the “Ideal Model” – SD Goals & World Commons Economy

This Mar 2013 proposed “Ideal Model” for steering the economy toward making us a good home on earth led to a Feb 2014 proposal for implementing it, a World SDG .   It’s a global application of the general principle, that we all are responsible for our shares of the abuses of the economy as a whole in proportion to our owning, investing in and using it.   What that provides is an Inclusive Accounting that is close to unarguably fair and even handed.    It ALSO avoids the arbitrary faulting of businesses where impacts are observed even though always paid for by someone else, an actually dishonest way of accounting for responsibilities that also omits huge categories of impacts that are not traceable that way. 

The World SDG uses a method of calculation for any person’s or business’s share of world GDP, for estimating their total share of  responsibility for world economic impacts as “users” called “Scope-4 Accounting“.  The legal view of responsibility is different from “cause and effect” in that, legally, both the people paying for, benefiting from or authorizing a tort harm may all be held as equally responsible as the person actually doing the harm, as familiar for hiring others to commit a crime. 

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A World SDG Global Accounting of Responsibilities for Economic Impacts

This “Ideal Model” is a concept being considered by CAUN and the NGO Commons Cluster. It’s “a big idea”, with lots of emergent possibilities, basically asking how might the world work if economic decision makers (us) had much better information, now that scientific and technological advances make it potentially possible.

It’s intended as a contribution to the conversation on UN’s Sustainable Development Goals as seen on its SD Knowledge Platform site.  It proposes a new kind of “Information Dashboard” for steering the earth (to make that concept much more of a reality), an idea I’ve been toying with since helping a couple years ago to design the 4YG Transformation Dashboard. …

 

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Principles, Funding and Methods,

for Empowering a Multi-Stakeholder Commons, to create and follow an SDG Dashboard for the Earth

The ideal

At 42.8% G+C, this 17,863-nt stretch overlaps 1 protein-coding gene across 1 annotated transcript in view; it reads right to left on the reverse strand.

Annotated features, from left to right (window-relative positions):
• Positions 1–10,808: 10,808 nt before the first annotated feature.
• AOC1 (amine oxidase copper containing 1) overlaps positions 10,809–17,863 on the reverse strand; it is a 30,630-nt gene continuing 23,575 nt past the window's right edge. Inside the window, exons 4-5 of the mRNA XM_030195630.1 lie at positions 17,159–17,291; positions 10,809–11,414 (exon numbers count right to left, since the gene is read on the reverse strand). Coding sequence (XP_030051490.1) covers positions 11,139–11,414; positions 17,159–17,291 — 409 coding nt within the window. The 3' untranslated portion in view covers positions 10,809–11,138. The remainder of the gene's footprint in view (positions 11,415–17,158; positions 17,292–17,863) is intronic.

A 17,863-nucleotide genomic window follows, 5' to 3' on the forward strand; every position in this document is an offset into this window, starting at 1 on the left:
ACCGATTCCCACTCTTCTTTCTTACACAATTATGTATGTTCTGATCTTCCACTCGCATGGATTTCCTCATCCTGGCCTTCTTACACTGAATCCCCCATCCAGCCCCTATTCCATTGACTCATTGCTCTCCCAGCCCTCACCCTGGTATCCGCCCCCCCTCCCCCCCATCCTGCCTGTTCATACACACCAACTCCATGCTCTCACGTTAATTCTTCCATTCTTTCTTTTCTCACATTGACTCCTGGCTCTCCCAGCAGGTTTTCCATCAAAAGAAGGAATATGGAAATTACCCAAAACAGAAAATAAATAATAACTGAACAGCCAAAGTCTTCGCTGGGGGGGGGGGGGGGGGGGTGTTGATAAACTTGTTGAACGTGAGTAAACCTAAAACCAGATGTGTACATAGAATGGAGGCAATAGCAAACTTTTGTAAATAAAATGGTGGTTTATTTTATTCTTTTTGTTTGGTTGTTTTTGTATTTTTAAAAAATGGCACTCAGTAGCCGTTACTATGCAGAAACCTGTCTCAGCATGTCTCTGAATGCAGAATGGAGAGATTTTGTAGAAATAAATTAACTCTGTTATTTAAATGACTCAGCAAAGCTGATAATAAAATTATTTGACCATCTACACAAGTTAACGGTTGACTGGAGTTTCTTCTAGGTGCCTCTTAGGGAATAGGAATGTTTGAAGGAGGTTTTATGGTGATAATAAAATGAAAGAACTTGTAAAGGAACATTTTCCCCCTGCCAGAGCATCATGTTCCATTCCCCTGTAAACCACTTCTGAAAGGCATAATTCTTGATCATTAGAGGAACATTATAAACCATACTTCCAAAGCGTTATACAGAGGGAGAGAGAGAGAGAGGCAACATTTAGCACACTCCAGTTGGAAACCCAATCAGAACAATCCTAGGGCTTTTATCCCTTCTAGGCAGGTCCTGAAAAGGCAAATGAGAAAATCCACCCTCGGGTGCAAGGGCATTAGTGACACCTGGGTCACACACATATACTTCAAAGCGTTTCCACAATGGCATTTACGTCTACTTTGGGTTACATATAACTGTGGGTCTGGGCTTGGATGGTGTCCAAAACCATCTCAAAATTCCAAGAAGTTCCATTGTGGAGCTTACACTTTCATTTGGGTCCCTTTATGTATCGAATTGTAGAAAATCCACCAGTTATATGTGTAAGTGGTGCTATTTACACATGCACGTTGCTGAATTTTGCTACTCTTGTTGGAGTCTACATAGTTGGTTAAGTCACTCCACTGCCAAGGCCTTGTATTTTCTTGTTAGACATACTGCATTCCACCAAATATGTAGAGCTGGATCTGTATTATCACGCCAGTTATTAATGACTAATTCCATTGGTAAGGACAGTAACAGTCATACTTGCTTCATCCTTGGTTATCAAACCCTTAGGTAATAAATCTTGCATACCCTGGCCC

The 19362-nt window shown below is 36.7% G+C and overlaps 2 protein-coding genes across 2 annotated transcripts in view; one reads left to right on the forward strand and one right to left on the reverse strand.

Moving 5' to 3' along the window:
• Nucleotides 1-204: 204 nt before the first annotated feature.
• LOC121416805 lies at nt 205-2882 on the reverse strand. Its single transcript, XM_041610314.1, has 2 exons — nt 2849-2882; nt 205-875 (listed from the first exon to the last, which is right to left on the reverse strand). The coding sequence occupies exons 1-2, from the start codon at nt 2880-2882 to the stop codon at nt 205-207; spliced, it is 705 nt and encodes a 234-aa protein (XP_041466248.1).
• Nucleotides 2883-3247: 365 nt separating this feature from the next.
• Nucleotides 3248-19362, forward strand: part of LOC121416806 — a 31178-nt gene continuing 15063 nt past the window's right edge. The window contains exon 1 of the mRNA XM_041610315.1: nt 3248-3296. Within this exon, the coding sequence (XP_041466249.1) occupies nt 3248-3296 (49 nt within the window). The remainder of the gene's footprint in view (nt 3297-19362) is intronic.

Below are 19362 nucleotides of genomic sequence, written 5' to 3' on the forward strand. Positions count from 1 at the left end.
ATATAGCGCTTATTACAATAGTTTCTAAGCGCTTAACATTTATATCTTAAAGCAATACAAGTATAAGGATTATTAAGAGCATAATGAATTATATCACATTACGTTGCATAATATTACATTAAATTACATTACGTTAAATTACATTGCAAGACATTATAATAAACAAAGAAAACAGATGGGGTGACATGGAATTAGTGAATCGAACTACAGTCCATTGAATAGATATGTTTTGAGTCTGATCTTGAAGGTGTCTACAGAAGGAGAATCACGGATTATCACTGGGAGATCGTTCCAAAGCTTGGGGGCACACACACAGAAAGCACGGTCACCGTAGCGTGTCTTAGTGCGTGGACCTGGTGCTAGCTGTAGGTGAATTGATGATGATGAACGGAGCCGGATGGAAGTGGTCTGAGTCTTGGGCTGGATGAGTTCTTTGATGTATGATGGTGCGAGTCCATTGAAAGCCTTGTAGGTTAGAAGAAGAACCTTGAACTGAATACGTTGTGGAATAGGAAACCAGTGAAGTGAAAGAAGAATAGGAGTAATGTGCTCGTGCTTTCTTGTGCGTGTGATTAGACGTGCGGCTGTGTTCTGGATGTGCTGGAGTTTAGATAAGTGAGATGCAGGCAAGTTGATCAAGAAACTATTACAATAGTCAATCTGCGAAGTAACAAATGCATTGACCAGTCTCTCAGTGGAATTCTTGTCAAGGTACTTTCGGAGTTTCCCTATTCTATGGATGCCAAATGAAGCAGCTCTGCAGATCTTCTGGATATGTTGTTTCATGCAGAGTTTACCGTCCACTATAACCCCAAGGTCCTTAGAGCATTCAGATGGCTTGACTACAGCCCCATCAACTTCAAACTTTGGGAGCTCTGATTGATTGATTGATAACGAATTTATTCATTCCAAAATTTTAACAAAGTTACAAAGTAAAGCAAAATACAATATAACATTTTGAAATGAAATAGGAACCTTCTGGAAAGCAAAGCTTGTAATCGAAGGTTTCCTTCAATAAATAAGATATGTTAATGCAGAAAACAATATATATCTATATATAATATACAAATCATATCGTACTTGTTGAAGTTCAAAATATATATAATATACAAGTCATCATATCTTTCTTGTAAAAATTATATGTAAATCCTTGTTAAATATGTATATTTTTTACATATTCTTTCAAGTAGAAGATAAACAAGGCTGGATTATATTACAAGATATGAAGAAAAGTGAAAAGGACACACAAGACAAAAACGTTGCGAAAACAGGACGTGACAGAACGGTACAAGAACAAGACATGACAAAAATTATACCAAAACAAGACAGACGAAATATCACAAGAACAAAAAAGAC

It would be ideal if the UN, mandated by the world governments, were to facilitate the creation of communication networks so everyone would get good information on their choices for making the earth sustainable.

Stakeholder communities would work together following global principles to create value by finding their own sustainability solutions.   They’d be aided by “Information Dashboards” with coordinated scientific, economic, cultural and strategic screens, showing benefits and liabilities for all to see.   It would bring funding to all levels of sustainability, as the best source of information on which governments, individuals and institutions could base their investment policies and decisions.        Let’s do it!

Start with combining the scientific and economic information on real profits and liabilities, getting the financial community working for us and our future (!!) and so decision makers can see the real choices.

That approach would “put the ball in the right court” and let the UN do more of what it does best, as host and facilitator for the stakeholders of the world solving their own problems.    Perhaps the world’s governments would give the UN that mandate, to facilitate stakeholder collaboration involving all of civil society.   For the SDG’s it favors 1) goals that fit local talents and problems 2) solutions that can be implemented efficiently in the self-interest of the participants, 3) coordinated with the needs of of society, 4) avoiding intractable wrangling between people with different ideas, and 5) as only possible when keeping the focus on everyone’s common interests.